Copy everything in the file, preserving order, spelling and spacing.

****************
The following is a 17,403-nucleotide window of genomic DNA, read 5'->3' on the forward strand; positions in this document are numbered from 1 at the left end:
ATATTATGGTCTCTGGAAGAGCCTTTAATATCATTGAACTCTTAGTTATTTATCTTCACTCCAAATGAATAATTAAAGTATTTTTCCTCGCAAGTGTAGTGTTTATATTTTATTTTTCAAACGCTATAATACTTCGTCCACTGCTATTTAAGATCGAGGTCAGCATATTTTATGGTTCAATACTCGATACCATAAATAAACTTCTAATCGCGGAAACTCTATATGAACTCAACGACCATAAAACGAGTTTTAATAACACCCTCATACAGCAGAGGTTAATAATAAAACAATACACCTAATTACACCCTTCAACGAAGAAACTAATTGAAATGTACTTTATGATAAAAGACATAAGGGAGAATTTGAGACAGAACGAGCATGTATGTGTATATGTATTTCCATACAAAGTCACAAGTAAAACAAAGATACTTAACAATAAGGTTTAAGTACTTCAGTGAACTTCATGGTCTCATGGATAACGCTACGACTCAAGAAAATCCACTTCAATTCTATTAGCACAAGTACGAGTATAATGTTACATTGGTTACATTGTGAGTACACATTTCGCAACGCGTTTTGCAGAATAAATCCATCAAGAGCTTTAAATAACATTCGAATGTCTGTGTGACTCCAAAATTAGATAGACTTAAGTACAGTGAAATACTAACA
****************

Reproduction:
The following is a 17,403-nucleotide window of genomic DNA, read 5'->3' on the forward strand; positions in this document are numbered from 1 at the left end:
ATATTATGGTCTCTGGAAGAGCCTTTAATATCATTGAACTCTTAGTTATTTATCTTCACTCCAAATGAATAATTAAAGTATTTTTCCTCGCAAGTGTAGTGTTTATATTTTATTTTTCAAACGCTATAATACTTCGTCCACTGCTATTTAAGATCGAGGTCAGCATATTTTATGGTTCAATACTCGATACCATAAATAAACTTCTAATCGCGGAAACTCTATATGAACTCAACGACCATAAAACGAGTTTTAATAACACCCTCATACAGCAGAGGTTAATAATAAAACAATACACCTAATTACACCCTTCAACGAAGAAACTAATTGAAATGTACTTTATGATAAAAGACATAAGGGAGAATTTGAGACAGAACGAGCATGTATGTGTATATGTATTTCCATACAAAGTCACAAGTAAAACAAAGATACTTAACAATAAGGTTTAAGTACTTCAGTGAACTTCATGGTCTCATGGATAACGCTACGACTCAAGAAAATCCACTTCAATTCTATTAGCACAAGTACGAGTATAATGTTACATTGGTTACATTGTGAGTACACATTTCGCAACGCGTTTTGCAGAATAAATCCATCAAGAGCTTTAAATAACATTCGAATGTCTGTGTGACTCCAAAATTAGATAGACTTAAGTACAGTGAAATACTAACA